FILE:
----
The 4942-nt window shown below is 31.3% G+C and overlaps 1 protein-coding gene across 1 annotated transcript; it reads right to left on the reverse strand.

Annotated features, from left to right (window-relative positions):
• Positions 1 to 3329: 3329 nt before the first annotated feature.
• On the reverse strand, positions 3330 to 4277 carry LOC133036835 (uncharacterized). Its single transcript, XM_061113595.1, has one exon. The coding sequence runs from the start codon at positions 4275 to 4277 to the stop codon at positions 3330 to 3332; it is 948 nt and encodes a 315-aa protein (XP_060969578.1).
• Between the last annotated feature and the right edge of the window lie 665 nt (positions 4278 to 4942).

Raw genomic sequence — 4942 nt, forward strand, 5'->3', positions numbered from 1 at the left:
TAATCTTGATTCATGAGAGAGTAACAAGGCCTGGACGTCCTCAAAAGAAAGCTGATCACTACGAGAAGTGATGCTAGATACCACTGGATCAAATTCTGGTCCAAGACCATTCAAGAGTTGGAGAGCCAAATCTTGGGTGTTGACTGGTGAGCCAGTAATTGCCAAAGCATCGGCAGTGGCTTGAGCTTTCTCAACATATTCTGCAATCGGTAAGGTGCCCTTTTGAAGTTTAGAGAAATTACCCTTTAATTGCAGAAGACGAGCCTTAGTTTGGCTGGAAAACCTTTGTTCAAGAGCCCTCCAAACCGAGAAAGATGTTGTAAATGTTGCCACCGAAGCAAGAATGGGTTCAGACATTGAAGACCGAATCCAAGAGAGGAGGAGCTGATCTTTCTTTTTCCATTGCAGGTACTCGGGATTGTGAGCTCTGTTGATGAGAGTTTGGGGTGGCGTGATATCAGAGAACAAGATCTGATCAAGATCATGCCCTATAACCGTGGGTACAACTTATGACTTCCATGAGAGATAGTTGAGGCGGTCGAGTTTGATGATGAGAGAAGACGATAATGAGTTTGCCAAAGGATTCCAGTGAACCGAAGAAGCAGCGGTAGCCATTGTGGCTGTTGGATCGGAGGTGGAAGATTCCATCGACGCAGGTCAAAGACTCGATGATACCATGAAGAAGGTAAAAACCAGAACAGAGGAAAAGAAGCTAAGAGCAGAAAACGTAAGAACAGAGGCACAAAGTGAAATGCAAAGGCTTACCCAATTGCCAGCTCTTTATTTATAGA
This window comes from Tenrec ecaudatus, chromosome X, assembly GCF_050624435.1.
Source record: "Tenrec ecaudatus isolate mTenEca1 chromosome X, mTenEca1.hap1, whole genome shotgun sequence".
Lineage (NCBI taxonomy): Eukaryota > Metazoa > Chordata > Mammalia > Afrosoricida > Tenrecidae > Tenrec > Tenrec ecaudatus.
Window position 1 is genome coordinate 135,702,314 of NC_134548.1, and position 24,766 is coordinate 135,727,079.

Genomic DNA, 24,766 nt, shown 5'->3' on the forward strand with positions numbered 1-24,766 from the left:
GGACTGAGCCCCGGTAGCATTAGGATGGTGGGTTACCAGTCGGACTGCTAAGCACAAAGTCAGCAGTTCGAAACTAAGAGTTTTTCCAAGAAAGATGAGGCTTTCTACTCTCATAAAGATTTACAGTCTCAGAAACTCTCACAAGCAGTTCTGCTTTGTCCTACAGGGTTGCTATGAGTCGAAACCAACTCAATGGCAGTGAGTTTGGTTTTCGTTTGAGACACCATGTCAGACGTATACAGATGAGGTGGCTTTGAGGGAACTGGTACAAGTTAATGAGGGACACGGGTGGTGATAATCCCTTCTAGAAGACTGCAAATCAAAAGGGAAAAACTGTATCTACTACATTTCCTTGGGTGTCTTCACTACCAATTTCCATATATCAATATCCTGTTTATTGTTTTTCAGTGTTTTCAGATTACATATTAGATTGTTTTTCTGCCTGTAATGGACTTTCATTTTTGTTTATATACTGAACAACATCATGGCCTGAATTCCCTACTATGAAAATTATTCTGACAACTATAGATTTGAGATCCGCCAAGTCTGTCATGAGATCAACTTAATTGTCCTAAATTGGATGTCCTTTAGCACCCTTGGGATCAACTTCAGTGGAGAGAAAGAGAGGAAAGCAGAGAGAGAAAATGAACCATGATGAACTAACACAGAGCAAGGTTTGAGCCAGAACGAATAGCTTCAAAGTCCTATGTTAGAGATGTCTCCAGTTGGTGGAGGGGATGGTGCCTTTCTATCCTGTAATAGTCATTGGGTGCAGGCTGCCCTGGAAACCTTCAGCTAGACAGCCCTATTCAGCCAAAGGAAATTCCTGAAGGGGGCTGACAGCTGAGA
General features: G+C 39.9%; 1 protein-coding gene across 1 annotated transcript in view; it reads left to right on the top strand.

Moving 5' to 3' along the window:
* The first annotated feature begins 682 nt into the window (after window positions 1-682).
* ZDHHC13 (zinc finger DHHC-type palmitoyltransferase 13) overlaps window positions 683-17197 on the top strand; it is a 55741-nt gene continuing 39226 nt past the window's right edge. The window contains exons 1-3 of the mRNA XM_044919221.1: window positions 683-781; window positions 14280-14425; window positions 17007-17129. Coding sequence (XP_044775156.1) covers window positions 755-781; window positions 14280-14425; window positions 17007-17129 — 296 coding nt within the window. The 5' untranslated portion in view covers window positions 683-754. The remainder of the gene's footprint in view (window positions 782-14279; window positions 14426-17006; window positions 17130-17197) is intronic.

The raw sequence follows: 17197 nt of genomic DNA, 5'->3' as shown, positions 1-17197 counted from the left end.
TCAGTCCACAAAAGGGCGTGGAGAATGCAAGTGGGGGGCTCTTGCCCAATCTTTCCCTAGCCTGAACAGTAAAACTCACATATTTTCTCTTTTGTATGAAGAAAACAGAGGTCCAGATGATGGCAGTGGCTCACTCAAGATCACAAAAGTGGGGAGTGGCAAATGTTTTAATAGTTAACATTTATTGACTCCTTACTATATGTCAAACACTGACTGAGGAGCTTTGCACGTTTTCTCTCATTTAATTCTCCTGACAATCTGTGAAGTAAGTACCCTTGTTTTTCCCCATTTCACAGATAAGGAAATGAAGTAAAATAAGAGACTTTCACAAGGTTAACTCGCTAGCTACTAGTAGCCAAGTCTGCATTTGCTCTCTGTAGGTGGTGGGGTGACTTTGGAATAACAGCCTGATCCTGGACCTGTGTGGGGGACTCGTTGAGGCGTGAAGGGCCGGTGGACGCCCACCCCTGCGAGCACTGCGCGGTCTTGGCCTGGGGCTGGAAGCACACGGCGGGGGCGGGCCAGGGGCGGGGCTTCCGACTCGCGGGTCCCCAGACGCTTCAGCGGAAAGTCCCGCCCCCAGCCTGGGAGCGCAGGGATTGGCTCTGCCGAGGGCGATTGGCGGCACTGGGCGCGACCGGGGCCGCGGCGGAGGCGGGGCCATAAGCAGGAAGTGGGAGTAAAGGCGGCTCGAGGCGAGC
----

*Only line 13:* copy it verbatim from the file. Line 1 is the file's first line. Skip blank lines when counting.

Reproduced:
GGACTGAGCCCCGGTAGCATTAGGATGGTGGGTTACCAGTCGGACTGCTAAGCACAAAGTCAGCAGTTCGAAACTAAGAGTTTTTCCAAGAAAGATGAGGCTTTCTACTCTCATAAAGATTTACAGTCTCAGAAACTCTCACAAGCAGTTCTGCTTTGTCCTACAGGGTTGCTATGAGTCGAAACCAACTCAATGGCAGTGAGTTTGGTTTTCGTTTGAGACACCATGTCAGACGTATACAGATGAGGTGGCTTTGAGGGAACTGGTACAAGTTAATGAGGGACACGGGTGGTGATAATCCCTTCTAGAAGACTGCAAATCAAAAGGGAAAAACTGTATCTACTACATTTCCTTGGGTGTCTTCACTACCAATTTCCATATATCAATATCCTGTTTATTGTTTTTCAGTGTTTTCAGATTACATATTAGATTGTTTTTCTGCCTGTAATGGACTTTCATTTTTGTTTATATACTGAACAACATCATGGCCTGAATTCCCTACTATGAAAATTATTCTGACAACTATAGATTTGAGATCCGCCAAGTCTGTCATGAGATCAACTTAATTGTCCTAAATTGGATGTCCTTTAGCACCCTTGGGATCAACTTCAGTGGAGAGAAAGAGAGGAAAGCAGAGAGAGAAAATGAACCATGATGAACTAACACAGAGCAAGGTTTGAGCCAGAACGAATAGCTTCAAAGTCCTATGTTAGAGATGTCTCCAGTTGGTGGAGGGGATGGTGCCTTTCTATCCTGTAATAGTCATTGGGTGCAGGCTGCCCTGGAAACCTTCAGCTAGACAGCCCTATTCAGCCAAAGGAAATTCCTGAAGGGGGCTGACAGCTGAGA